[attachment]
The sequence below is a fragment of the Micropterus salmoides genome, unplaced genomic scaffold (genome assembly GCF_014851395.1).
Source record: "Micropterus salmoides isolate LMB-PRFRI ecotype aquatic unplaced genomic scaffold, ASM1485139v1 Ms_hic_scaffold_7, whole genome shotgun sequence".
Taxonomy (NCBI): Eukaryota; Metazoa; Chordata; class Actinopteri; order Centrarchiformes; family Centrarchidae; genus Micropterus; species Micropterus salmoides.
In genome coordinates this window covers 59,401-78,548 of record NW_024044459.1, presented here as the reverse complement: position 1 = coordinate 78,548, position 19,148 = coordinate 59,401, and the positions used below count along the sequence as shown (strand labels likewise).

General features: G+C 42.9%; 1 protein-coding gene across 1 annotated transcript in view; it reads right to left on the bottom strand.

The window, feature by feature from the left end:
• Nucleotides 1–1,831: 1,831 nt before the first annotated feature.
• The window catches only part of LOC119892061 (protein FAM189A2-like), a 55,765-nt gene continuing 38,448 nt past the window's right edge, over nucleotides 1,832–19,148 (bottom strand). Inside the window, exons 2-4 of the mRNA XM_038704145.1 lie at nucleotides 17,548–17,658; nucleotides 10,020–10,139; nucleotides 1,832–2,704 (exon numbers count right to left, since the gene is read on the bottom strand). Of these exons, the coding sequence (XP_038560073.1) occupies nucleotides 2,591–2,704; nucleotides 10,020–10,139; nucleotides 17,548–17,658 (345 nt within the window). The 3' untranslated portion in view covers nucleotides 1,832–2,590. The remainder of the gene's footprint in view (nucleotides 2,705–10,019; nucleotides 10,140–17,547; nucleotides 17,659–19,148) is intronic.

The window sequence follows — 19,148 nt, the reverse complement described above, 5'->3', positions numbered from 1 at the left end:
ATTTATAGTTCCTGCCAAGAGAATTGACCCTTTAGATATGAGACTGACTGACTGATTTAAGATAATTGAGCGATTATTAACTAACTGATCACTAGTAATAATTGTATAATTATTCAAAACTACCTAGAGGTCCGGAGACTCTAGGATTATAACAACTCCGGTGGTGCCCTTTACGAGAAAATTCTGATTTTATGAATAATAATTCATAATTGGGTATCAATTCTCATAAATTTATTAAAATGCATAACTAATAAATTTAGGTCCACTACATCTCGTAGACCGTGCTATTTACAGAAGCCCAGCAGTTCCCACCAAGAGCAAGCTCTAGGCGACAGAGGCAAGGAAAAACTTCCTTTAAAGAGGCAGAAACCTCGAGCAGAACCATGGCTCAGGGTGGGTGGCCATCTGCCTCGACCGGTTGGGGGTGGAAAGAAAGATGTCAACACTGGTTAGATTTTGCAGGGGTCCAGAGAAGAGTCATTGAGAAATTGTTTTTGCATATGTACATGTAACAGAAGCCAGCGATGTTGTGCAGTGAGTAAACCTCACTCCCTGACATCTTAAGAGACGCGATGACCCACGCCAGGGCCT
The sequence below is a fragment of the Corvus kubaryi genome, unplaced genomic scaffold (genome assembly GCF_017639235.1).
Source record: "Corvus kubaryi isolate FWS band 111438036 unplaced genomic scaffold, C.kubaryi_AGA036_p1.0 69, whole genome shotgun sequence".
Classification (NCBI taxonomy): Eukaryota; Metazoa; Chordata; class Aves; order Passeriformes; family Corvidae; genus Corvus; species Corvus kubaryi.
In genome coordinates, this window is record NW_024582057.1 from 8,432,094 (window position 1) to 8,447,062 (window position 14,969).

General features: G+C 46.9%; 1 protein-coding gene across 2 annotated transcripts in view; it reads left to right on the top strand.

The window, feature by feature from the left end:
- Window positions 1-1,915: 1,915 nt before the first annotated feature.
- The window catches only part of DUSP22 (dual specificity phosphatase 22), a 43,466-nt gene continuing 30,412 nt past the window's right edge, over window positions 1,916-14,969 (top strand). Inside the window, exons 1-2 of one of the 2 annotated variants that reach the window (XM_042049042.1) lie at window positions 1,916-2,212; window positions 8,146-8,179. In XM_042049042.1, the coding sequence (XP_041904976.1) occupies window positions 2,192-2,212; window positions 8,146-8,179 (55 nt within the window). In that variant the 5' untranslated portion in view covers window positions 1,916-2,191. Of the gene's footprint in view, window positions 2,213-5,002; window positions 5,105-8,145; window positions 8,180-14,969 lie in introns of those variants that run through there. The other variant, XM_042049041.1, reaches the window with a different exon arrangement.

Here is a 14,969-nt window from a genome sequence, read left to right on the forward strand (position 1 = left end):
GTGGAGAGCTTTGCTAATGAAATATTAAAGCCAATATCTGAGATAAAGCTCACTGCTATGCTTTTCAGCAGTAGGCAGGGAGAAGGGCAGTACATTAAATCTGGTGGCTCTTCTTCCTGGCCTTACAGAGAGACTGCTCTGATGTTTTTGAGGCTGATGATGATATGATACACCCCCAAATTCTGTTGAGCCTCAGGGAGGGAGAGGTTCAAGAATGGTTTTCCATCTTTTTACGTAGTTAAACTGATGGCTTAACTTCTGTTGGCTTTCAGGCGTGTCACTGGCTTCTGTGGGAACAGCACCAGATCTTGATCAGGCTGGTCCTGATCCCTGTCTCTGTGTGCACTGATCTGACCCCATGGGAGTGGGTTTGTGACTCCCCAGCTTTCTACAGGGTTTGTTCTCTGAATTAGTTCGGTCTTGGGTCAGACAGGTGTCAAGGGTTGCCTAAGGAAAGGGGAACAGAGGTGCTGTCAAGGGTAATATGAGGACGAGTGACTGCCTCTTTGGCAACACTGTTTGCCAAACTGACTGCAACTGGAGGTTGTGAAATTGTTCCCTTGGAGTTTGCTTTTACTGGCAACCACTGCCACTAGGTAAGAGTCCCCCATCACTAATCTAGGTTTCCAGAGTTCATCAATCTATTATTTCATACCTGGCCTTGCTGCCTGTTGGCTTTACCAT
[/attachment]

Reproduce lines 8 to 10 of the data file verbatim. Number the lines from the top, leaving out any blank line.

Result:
• The window catches only part of LOC119892061 (protein FAM189A2-like), a 55,765-nt gene continuing 38,448 nt past the window's right edge, over nucleotides 1,832–19,148 (bottom strand). Inside the window, exons 2-4 of the mRNA XM_038704145.1 lie at nucleotides 17,548–17,658; nucleotides 10,020–10,139; nucleotides 1,832–2,704 (exon numbers count right to left, since the gene is read on the bottom strand). Of these exons, the coding sequence (XP_038560073.1) occupies nucleotides 2,591–2,704; nucleotides 10,020–10,139; nucleotides 17,548–17,658 (345 nt within the window). The 3' untranslated portion in view covers nucleotides 1,832–2,590. The remainder of the gene's footprint in view (nucleotides 2,705–10,019; nucleotides 10,140–17,547; nucleotides 17,659–19,148) is intronic.

The window sequence follows — 19,148 nt, the reverse complement described above, 5'->3', positions numbered from 1 at the left end:
ATTTATAGTTCCTGCCAAGAGAATTGACCCTTTAGATATGAGACTGACTGACTGATTTAAGATAATTGAGCGATTATTAACTAACTGATCACTAGTAATAATTGTATAATTATTCAAAACTACCTAGAGGTCCGGAGACTCTAGGATTATAACAACTCCGGTGGTGCCCTTTACGAGAAAATTCTGATTTTATGAATAATAATTCATAATTGGGTATCAATTCTCATAAATTTATTAAAATGCATAACTAATAAATTTAGGTCCACTACATCTCGTAGACCGTGCTATTTACAGAAGCCCAGCAGTTCCCACCAAGAGCAAGCTCTAGGCGACAGAGGCAAGGAAAAACTTCCTTTAAAGAGGCAGAAACCTCGAGCAGAACCATGGCTCAGGGTGGGTGGCCATCTGCCTCGACCGGTTGGGGGTGGAAAGAAAGATGTCAACACTGGTTAGATTTTGCAGGGGTCCAGAGAAGAGTCATTGAGAAATTGTTTTTGCATATGTACATGTAACAGAAGCCAGCGATGTTGTGCAGTGAGTAAACCTCACTCCCTGACATCTTAAGAGACGCGATGACCCACGCCAGGGCCT